Finding community and memorializing our past heroes
Written by Jeff Samsonow
Our latest podcast: A conversation about who we remember from Edmonton’s past and who gets to choose the collective memories.
Is Edmonton’s history always the same?
Do we always have a collective memory or are there different versions of Edmonton that exist? How easy is it to piece together an accurate picture of what’s happened here and who’s come before us? These are the kinds of questions the latest issue of The Yards delves into, and it’s where our conversation from the issue launch are centered.
There’s no panel this time, it’s just Yards publisher Simon Yackulic and the author of the magazine’s cover story, Bashir Mohamed. Bashir talks about his work looking into the story of Lulu Anderson, and her very early civil rights case at a downtown Edmonton movie theatre. The two also take questions from the audience which help dig deeper on the themes of community, identity and history that can, but don’t always, expose our past fully and give us a clear idea of who to celebrate today or in the future. It’s a discussion that’s very much alive right now as the racism and oppression from many of our past leaders raises questions about how we’re memorializing them.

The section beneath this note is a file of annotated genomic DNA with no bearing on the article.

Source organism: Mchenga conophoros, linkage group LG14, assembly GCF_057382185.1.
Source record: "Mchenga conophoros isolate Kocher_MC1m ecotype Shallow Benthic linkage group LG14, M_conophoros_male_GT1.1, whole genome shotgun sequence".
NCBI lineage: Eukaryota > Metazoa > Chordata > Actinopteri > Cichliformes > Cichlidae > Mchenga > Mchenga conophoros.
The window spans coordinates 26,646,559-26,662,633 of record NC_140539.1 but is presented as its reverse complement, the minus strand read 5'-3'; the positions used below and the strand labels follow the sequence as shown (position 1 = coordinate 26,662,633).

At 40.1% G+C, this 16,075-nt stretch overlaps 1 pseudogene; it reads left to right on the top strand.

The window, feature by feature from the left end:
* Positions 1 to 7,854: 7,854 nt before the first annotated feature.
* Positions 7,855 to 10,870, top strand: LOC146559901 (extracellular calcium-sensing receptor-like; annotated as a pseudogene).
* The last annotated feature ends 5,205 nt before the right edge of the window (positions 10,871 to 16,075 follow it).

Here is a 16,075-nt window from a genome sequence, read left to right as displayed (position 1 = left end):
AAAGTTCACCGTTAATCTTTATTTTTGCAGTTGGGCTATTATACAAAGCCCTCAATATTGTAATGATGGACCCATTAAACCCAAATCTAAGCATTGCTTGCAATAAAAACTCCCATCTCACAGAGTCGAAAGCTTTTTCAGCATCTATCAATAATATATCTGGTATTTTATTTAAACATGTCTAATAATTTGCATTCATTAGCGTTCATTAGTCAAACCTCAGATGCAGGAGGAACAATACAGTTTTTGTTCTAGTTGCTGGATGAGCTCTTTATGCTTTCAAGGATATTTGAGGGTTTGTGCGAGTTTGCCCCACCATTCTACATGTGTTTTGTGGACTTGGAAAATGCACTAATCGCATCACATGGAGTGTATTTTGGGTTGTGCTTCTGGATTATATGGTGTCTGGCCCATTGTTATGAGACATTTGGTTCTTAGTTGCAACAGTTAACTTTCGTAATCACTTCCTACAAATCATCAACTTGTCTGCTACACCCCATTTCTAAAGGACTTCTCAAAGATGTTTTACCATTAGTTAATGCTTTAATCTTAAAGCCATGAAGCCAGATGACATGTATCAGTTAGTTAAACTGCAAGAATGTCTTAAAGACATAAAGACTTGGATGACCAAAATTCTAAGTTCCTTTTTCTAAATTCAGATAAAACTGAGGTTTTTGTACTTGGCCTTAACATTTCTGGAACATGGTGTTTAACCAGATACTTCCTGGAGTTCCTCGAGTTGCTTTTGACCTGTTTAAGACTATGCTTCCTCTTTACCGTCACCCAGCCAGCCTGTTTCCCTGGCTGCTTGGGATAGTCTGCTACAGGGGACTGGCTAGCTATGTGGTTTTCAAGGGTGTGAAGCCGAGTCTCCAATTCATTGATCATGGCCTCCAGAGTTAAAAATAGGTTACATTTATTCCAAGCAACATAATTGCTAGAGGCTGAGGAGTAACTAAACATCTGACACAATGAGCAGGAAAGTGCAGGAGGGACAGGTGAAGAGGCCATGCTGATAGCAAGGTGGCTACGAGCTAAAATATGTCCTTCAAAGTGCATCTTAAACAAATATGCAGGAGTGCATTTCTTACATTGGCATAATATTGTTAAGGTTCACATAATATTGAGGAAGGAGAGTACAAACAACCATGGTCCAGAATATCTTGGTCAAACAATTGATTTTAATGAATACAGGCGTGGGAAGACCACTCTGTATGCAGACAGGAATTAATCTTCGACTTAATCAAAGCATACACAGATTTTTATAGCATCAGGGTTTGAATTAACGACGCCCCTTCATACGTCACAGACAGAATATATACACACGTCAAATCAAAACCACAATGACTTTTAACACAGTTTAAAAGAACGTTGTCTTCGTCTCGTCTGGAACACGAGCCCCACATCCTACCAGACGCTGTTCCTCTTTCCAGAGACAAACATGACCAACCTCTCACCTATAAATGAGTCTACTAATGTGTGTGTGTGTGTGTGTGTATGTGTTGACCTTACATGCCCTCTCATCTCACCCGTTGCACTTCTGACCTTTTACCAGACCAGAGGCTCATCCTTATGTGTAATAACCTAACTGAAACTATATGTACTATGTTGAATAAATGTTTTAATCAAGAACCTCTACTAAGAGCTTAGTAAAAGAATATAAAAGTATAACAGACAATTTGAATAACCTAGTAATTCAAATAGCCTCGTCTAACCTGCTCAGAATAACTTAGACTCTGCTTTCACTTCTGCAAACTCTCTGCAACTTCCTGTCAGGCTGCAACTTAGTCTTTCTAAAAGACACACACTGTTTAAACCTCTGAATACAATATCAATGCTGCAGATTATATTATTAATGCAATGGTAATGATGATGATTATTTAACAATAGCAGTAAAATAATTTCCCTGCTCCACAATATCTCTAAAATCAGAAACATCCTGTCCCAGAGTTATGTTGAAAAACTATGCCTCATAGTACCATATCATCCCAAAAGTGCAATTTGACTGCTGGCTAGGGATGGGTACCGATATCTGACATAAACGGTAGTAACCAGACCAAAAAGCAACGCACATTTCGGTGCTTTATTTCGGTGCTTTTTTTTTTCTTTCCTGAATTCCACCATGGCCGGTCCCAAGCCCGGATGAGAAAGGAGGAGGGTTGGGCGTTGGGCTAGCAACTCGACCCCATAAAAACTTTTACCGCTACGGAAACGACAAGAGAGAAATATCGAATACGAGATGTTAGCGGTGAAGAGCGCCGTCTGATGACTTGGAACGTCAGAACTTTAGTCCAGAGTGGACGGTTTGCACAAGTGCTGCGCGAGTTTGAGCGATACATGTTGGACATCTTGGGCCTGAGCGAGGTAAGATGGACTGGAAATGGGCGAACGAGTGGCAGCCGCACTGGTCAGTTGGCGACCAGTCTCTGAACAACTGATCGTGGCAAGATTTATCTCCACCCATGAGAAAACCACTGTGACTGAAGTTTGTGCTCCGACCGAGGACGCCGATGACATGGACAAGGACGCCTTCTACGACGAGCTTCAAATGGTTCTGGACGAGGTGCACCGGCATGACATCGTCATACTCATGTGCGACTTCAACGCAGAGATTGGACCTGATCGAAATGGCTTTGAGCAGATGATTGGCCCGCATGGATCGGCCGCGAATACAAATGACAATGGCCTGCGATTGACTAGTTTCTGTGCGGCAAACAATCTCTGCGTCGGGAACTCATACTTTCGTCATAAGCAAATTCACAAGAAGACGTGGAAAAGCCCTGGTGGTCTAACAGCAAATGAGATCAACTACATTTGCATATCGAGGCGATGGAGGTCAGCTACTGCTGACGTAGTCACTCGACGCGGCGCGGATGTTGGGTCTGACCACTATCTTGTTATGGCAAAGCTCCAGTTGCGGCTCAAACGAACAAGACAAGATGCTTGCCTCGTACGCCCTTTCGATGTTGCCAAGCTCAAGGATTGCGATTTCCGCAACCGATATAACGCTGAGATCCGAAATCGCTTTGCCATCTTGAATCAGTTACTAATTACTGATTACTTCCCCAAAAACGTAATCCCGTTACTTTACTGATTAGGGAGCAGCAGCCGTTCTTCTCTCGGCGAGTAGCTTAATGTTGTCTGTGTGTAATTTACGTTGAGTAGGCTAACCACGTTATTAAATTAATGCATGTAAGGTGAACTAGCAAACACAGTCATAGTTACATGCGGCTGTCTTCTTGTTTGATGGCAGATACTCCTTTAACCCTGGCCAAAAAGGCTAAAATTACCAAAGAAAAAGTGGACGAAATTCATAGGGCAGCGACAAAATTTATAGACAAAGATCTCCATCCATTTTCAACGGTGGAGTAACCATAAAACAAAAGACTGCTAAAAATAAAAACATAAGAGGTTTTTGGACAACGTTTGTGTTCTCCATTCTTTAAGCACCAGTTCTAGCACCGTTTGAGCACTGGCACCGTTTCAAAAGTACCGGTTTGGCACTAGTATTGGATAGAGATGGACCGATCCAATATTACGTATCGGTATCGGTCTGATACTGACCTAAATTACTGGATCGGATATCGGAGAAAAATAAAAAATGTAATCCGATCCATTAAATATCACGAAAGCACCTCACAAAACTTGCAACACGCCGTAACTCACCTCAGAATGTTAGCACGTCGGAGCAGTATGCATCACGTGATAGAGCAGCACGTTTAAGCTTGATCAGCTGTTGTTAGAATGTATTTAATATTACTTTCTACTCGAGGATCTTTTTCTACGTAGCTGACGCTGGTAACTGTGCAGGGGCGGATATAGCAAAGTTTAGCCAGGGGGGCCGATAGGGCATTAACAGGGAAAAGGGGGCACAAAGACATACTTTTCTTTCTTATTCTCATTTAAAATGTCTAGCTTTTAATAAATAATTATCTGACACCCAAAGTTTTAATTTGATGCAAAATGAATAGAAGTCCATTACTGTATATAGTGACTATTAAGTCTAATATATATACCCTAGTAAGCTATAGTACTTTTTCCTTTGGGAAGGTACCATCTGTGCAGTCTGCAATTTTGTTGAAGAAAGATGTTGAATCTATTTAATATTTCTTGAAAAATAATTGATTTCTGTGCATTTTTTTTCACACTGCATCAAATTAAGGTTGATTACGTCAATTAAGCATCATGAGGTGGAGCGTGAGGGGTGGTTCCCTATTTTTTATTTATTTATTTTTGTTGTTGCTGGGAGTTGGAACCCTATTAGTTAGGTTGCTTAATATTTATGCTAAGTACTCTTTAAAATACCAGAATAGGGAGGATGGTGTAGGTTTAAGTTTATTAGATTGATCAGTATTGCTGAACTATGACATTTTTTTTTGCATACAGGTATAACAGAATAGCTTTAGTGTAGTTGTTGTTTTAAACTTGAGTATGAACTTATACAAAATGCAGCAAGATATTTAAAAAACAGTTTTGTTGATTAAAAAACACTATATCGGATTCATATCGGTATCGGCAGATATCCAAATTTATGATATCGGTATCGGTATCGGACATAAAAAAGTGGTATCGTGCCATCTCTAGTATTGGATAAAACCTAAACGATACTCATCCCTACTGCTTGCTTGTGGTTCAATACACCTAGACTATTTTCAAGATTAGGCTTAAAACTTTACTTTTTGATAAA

A show note: Bashir mentions Peel’s Prairie Provinces as an archive he’s used for historical newspaper clippings. It’s a wealth of resources, beyond newspapers, for glimpses of the past in Edmonton.
The namesake for the Oliver neighbourhood, Frank Oliver, also comes up in conversation. The Yards examined his history, and our memory of him, in a previous issue.
Bashir documents a lot of the stories he uncovers, and those he’s working on, on his Twitter feed, so make sure you’re following him for more of this kind of storytelling.